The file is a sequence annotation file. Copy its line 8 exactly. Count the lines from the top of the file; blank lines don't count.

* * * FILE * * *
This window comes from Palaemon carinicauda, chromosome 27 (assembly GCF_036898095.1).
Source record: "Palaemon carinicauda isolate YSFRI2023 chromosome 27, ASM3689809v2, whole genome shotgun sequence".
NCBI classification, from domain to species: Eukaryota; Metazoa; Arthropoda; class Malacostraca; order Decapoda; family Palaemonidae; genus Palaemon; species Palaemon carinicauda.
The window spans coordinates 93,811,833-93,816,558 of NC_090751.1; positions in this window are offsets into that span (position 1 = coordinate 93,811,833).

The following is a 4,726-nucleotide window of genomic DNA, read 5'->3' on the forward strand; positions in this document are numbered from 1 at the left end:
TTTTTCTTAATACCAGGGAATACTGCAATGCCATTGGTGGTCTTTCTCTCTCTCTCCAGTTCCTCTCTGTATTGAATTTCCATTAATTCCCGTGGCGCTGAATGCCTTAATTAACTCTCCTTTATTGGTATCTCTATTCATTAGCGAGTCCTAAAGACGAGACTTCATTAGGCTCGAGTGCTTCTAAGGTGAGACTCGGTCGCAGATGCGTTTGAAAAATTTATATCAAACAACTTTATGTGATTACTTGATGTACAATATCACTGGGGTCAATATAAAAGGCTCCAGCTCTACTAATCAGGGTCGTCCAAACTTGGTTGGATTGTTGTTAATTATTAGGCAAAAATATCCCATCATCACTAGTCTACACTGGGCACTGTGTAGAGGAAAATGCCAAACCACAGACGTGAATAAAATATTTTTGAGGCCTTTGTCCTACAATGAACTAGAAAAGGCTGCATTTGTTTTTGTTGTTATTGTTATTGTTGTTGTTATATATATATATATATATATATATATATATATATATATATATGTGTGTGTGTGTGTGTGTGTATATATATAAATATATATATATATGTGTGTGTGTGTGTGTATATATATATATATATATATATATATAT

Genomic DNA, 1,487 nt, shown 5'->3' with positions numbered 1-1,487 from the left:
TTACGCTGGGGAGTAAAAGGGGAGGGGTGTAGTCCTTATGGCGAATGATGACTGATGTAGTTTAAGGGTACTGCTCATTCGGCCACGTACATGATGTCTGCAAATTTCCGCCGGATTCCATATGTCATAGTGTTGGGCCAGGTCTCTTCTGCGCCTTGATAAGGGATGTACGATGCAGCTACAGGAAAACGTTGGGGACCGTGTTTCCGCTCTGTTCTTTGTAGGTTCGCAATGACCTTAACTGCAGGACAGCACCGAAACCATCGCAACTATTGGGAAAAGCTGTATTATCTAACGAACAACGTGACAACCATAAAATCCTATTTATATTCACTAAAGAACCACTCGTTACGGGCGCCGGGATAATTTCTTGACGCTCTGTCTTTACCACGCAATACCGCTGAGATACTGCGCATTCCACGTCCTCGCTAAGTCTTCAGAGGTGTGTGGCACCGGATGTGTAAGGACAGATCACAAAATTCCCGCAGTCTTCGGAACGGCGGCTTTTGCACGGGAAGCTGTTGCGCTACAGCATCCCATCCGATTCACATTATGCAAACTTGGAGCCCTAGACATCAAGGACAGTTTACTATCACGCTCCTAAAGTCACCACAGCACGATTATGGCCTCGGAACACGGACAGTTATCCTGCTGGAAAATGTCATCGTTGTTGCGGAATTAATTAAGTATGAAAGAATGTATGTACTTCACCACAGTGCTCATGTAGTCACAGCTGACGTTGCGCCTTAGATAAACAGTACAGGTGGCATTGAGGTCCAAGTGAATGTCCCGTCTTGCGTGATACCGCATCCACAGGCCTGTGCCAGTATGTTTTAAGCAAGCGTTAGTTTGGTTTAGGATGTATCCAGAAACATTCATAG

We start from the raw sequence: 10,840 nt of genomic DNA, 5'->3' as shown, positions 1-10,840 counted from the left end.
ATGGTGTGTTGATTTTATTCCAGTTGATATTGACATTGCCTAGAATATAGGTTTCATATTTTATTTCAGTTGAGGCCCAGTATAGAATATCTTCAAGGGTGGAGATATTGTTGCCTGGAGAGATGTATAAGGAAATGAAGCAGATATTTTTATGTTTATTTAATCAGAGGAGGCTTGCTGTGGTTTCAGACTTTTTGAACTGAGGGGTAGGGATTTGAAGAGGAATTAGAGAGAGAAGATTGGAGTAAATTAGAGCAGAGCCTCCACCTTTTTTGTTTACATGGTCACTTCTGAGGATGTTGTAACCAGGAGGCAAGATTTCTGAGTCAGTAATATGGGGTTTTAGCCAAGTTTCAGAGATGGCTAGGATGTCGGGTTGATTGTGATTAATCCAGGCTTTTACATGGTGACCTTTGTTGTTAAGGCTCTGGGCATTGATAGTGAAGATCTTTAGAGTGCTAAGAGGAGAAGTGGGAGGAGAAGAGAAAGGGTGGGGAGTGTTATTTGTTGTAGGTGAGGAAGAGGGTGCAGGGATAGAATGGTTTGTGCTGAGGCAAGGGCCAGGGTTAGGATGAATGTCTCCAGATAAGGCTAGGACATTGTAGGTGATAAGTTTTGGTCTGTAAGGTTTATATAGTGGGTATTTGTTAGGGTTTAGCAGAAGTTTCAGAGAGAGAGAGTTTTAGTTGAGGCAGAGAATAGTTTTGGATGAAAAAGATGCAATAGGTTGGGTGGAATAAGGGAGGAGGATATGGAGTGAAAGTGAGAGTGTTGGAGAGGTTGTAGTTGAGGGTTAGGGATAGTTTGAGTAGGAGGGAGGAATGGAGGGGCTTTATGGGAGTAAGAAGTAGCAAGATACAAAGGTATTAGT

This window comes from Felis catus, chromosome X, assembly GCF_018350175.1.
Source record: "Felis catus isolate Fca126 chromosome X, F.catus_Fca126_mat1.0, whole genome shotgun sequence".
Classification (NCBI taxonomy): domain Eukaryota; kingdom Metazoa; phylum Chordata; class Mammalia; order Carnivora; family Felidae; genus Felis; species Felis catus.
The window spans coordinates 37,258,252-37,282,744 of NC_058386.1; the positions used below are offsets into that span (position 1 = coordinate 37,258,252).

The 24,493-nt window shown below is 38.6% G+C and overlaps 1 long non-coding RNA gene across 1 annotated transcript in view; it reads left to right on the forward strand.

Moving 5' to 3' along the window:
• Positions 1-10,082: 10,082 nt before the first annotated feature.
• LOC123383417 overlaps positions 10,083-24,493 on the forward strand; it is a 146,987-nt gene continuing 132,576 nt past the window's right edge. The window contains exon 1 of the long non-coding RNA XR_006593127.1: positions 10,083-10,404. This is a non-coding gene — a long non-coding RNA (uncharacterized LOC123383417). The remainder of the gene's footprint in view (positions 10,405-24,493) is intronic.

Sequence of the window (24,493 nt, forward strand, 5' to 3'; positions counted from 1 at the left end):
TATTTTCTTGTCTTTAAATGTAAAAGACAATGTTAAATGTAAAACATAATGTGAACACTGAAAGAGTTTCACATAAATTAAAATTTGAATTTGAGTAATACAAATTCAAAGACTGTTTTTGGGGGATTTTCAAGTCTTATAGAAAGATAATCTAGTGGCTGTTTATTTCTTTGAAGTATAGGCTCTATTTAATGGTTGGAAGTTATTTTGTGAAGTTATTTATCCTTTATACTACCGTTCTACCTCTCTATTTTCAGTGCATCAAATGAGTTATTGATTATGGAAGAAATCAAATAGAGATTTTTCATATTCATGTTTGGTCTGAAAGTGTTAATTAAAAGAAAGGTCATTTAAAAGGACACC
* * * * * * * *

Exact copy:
TTACGCTGGGGAGTAAAAGGGGAGGGGTGTAGTCCTTATGGCGAATGATGACTGATGTAGTTTAAGGGTACTGCTCATTCGGCCACGTACATGATGTCTGCAAATTTCCGCCGGATTCCATATGTCATAGTGTTGGGCCAGGTCTCTTCTGCGCCTTGATAAGGGATGTACGATGCAGCTACAGGAAAACGTTGGGGACCGTGTTTCCGCTCTGTTCTTTGTAGGTTCGCAATGACCTTAACTGCAGGACAGCACCGAAACCATCGCAACTATTGGGAAAAGCTGTATTATCTAACGAACAACGTGACAACCATAAAATCCTATTTATATTCACTAAAGAACCACTCGTTACGGGCGCCGGGATAATTTCTTGACGCTCTGTCTTTACCACGCAATACCGCTGAGATACTGCGCATTCCACGTCCTCGCTAAGTCTTCAGAGGTGTGTGGCACCGGATGTGTAAGGACAGATCACAAAATTCCCGCAGTCTTCGGAACGGCGGCTTTTGCACGGGAAGCTGTTGCGCTACAGCATCCCATCCGATTCACATTATGCAAACTTGGAGCCCTAGACATCAAGGACAGTTTACTATCACGCTCCTAAAGTCACCACAGCACGATTATGGCCTCGGAACACGGACAGTTATCCTGCTGGAAAATGTCATCGTTGTTGCGGAATTAATTAAGTATGAAAGAATGTATGTACTTCACCACAGTGCTCATGTAGTCACAGCTGACGTTGCGCCTTAGATAAACAGTACAGGTGGCATTGAGGTCCAAGTGAATGTCCCGTCTTGCGTGATACCGCATCCACAGGCCTGTGCCAGTATGTTTTAAGCAAGCGTTAGTTTGGTTTAGGATGTATCCAGAAACATTCATAG